A movement into the territory of negative interest rates also comes with downside risk. Credibility is crucial for effective central banking. The Fed ought to be weary of appearing to react in a knee-jerk way to volatility in financial markets. While one can debate the merits of the recent decision to raise rates in December, reversing course in such quick fashion would risk eroding some of the Fed's hard-earned credibility. It could de-stabilize private sector expectations and lead to heightened uncertainty, both of which would be drags on near-term economic activity.
There are also downside risks to negative rates at an operational level about which we know little. While charging commercial banks to hold reserves sounds simple in theory, in practice, implementing negative rates requires sophisticated management of an increasingly complex financial system. The U.S. money market is the largest in the world, with trillions of dollars at play. The money market plays a crucial role in providing liquidity to help business meet short-term financing needs. Negative policy rates might risk a "break the buck" scenario, which could be extremely disruptive.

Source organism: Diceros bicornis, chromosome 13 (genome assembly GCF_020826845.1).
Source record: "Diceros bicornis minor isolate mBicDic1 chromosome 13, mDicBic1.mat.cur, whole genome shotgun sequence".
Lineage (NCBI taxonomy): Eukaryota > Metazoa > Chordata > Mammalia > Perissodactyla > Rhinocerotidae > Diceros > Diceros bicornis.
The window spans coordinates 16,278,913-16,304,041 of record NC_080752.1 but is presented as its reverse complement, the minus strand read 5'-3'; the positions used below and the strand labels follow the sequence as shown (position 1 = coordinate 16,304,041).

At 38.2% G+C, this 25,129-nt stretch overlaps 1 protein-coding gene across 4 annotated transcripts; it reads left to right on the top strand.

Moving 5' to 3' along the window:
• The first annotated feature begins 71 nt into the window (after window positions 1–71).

Given the tepid recovery and increasingly volatile global financial system, it is easy to sympathize with calls for ever more accommodative monetary policy. Negative interest rates may have some stimulating effect, but also come with potentially significant downside risks. Negative interest rates, and monetary policy more generally, are not a panacea. Most of the headwinds facing the global economy are outside the purview of monetary policy. Fiscal imbalances, demographic trends, slowing productivity growth, and the inevitable disruptions from structural change and globalization are all more pressing needs on which policy should focus.